A Final Tour from Reykjavík

Somehow we got all of this stuff to fit in our tiny car!

After competing the Laugavegur trek, we caught a bus back from Þórsmörk to Reykjavík and spent an enjoyable day in the world’s most northerly capital city. We set up camp at the campground conveniently located just 2 kilometers from the city center and marveled at how busy it had become since our first experience there back in mid-June. An array of brightly-colored tents covered the campground’s three fields, making it feel like Reykjavík’s version of Occupy Iceland.

A steady stream of campers was constantly making use of the amenities (kitchen, hot showers, wifi, etc.), and there seemed to be a group of random travelers who chose to spend their time just hanging out in the common outdoor areas. We actually ran into several people that we had met at various times during our six weeks in Iceland—one even from as far back as our ferry to Flatey Island on day four of our trip—and figured that it was time for us to hit the road again.

Before leaving, we spent our last night devouring some much-missed ethnic food, strolling around the pleasant downtown area, visiting some of the interesting outdoor sculptures and enjoying a pint or two of Iceland’s best microbrews at the aptly named Micro Bar. We both agreed that Reykjavík is a fun city to hang out in, especially after spending so much time in tiny villages.

With only three days left in Iceland, we rented another car from SADCars and headed out on a short road trip. Our first stop was the Golden Circle, which is comprised of three different sites: Þingvellir National Park, Geysir and Gulfoss. All three destinations are located close together and are a mere ninety minutes from Reykjavík, making them a very popular excursion on the tourist circuit. In our rush to get to Látrabarg and see the puffins in their prime at the beginning of our trip, we had bypassed the Golden Circle, leaving what most people do first for last.

Þingvellir National Park is located at the northern tip of Iceland’s largest lake and is of both natural and historical significance. Over 1000 years ago, this was the location where settlers from all over Iceland would convene for an AlÞing or Assembly every year. Here the island’s 36 chieftans would recite the laws governing the island and settle any disputes that had remained unresolved over the previous year, thus making it the location of one of the first democratic parliaments in modern history. Geologically, it sits right on the spot where the North American and Eurasian tectonic plates are currently ripping apart.

We took a leisurely stroll through the valley created by the on-going separation of the two plates, taking in an old church, a gaggle of pink-footed geese and some of the historic sites along the way.


From there, we made our way to Geysir, yet another geothermal area made popular by the opportunity to see several geysers spouting off at regular intervals to the delight of all who watch. The word geyser is named after one particular geyser in this area (Icelandic for “gusher”) and is thus Iceland’s contribution to the English language. In its glory days, Geysir would blow up to 70 meters, but unfortunately ignorant tourists throwing rocks into its hole clogged it. Nowadays, it only erupts every now and then and not to the heights of its former glory. You have to be pretty lucky to see it, but it would be pretty spectacular to witness if the odds were in your favor.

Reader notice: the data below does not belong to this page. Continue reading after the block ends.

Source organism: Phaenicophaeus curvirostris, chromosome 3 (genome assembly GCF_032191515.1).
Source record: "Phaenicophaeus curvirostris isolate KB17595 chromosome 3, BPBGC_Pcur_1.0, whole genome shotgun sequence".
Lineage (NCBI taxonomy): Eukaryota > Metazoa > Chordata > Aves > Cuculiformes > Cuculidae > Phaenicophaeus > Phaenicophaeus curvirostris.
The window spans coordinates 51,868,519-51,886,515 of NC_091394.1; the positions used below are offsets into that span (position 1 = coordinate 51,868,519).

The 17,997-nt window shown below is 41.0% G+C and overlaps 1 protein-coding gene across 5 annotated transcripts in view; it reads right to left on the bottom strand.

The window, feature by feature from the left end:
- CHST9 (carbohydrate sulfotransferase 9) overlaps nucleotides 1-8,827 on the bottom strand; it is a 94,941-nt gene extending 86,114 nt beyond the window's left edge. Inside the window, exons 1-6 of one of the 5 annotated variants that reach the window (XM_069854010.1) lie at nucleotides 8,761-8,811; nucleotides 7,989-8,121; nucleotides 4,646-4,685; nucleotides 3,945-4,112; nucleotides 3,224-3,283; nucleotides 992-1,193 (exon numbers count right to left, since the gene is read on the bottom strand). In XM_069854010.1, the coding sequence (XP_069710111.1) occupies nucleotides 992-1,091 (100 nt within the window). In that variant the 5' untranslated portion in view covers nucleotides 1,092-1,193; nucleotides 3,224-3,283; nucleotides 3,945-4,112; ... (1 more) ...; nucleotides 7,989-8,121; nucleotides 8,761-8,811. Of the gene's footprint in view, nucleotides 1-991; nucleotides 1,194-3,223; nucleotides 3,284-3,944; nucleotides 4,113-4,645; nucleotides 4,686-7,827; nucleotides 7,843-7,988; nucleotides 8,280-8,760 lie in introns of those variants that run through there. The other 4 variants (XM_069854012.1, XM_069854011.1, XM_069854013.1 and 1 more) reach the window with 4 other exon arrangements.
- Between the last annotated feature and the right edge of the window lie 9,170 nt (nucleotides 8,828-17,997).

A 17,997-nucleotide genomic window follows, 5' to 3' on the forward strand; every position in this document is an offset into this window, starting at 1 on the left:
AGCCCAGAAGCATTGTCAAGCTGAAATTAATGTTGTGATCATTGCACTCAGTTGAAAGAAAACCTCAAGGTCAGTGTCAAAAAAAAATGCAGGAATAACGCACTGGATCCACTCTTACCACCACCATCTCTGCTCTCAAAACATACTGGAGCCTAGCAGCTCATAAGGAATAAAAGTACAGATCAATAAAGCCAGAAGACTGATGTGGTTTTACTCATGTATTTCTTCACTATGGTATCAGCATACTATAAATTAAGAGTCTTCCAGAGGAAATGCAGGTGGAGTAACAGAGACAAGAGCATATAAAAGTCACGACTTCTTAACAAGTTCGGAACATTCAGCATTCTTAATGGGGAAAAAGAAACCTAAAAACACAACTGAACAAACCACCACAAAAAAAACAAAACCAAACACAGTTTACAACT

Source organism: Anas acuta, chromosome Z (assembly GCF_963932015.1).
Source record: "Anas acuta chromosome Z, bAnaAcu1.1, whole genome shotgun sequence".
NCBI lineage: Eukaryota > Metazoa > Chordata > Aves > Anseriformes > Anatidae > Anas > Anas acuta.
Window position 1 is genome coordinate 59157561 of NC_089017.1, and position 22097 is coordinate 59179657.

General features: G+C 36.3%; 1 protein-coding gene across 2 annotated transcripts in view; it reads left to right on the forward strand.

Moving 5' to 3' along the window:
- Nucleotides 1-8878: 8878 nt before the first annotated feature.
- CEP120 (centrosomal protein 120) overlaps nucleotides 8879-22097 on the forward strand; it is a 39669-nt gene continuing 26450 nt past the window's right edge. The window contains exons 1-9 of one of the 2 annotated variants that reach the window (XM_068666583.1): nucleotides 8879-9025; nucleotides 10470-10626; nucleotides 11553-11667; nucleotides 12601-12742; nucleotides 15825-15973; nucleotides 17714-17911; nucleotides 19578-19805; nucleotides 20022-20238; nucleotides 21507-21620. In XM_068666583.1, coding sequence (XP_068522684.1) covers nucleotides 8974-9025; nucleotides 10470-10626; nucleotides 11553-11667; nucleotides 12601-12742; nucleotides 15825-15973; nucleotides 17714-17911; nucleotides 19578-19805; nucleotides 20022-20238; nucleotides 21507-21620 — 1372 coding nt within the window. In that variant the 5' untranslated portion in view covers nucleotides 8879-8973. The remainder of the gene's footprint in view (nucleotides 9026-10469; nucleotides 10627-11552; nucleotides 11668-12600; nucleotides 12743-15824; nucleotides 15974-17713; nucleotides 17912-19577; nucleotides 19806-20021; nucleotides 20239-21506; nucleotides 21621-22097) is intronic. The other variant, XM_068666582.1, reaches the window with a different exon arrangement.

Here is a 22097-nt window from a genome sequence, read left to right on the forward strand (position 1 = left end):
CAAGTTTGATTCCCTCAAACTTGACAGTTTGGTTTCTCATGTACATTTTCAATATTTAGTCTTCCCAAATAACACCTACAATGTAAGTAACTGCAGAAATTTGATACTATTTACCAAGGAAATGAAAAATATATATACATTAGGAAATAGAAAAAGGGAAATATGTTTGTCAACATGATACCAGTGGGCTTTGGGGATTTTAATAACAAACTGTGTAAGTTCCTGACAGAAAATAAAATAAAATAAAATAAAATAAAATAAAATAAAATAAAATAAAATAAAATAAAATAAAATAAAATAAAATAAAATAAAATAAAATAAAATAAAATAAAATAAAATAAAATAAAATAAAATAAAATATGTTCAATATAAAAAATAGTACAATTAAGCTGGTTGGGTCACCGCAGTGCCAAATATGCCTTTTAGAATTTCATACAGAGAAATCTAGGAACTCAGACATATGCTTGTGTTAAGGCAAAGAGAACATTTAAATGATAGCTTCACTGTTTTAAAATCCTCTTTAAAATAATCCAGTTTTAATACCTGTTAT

Luckily, there is a smaller geyser named Strokkur right next door that explodes every few minutes. We had fun setting up a tripod, putting our cameras into high speed shooting mode and capturing its eruption from beginning to end. It was really cool to watch the surface of the water in the hole pulsing up and down like an enormous jellyfish as the pressure from below ground built to the point of explosion.

Although the area around the geyser was roped off for safety, you could get really close to it on one side. Every time it exploded up to 30 meters over our heads, it was hard not to worry that the boiling water was going to fall right back down on top of us.

We used a wide-angle lens and set our cameras to high speed to capture Strokkur’s eruption.

Once Strokkur had blown its top, the water would disappear back down into the hole with an incredibly loud sucking noise, as if someone had just flushed a giant toilet. Sometimes, it would instantly erupt again; other times you had to wait a few minutes until the pressure underneath the surface built up again. It was quite entertaining, and we watched the whole process several times before moving up the road to the mighty Gulfoss waterfall. See for yourself here:


Gulfoss
is a powerful double cascade that is certainly one of Iceland’s most impressive to see in person. We were amazed by the size and intensity of the falls but found it, like other large falls, to be a difficult subject to photograph. Sometimes it is best to put the camera down and just enjoy the view!

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On Day Two of our final excursion, we drove north to see Hraunfossar, yet another of Iceland’s gorgeous waterfalls.

Unfortunately, the weather wasn’t very cooperative for us. We headed south to Akranes, a small town just across the bay from Reykjavik with an enjoyable public pool and campground right on the water. With a campsite just a stone’s throw from the seashore we finally made good on our attempt to do some time-lapse photography and documented setting up our camp for the evening. After going through the same process for 39 days straight, we definitely had become pretty good at it, don’t you think?